Wǔdāng Shān

Mountain in Wudang Shan

Wǔdāng Shān attracts a diverse array of climbers, from Taoist nuns with knapsacks, porters shouldering paving slabs and sacks of rice, business people with laptops and bright-eyed octogenarians hopping along. It’s a gruelling climb but the scenery is worth every step; plenty of Taoist temples line the route (where you can take contemplative breathers) and you’ll see the occasional Taoist cairn or trees garlanded with scarlet ribbons weighed with small stones. On the way down, note how some pilgrims descend backwards!

To start your ascent, take bus 1 (¥1) or walk from Taihe Lu to the Main Gate (山门口; Shān Ménkǒu) and ticket office. The bus ticket (compulsory with your admission) gives you unlimited use of shuttle buses (from 6am to 6.30pm).

One bus – often only leaving when full – runs to the start of the cable car. For those who don’t mind steps, take the bus to South Cliff (南岩; Nányán), where the trail to 1612m Heavenly Pillar Peak (天柱峰; Tiānzhù Fēng), the highest peak, begins. Consider disembarking early at the beautiful, turquoise-tiled Purple Cloud Temple, from where a small stone path leads up to South Cliff (45 minutes). From South Cliff it’s an energy-sapping, two-hour, 4km climb to the top.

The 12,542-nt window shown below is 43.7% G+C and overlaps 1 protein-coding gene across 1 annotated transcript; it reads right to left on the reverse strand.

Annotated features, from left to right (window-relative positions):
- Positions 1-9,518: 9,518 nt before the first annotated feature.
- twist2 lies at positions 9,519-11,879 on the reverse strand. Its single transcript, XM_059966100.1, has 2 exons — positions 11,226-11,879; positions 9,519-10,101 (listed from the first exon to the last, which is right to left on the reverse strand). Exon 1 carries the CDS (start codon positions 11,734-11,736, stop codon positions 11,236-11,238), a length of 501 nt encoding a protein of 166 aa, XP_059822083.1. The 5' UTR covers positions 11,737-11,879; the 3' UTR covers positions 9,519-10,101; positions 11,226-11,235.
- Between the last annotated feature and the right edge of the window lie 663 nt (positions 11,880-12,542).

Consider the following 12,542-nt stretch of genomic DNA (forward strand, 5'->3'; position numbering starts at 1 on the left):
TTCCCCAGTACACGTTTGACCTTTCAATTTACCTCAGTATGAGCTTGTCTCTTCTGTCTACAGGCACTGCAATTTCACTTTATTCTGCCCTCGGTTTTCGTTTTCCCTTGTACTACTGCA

The enchanting red-walled Cháotiān Temple (朝天宫; Cháotiān Gōng) is about halfway up, housing a statue of the Jade Emperor and standing on an old, moss-hewn stone base with 4m-high tombstones guarding its entrance. From here you have a choice of two ascent routes, via the 1.4km Ming dynasty route (the older, Back Way) or the 1.8km Qing dynasty path (the ‘Hundred Stairs’). The shorter but more gruelling Ming route ascends via the Three Heaven’s Gates, including the stupefying climb to the Second Gate of Heaven (二天门; Èrtiān Mén). You can climb by one route and descend by the other. Temple ruins, fallen trees, shocking inclines and steep steps misshapen by centuries of footslogging await you.

Near the top, beyond the cable-car exit, is the magnificent Forbidden City with its 2.5m-thick stone walls hugging the mountainside and balustrades festooned with lovers’ locks. From here you can stagger to magnificent views from the Golden Hall, constructed entirely from bronze, dating from 1416 and in dire need of some buffing up. A small statue of Zhenwu – Ming emperor and Wǔdāng Shān’s presiding Taoist deity – peeks out from within.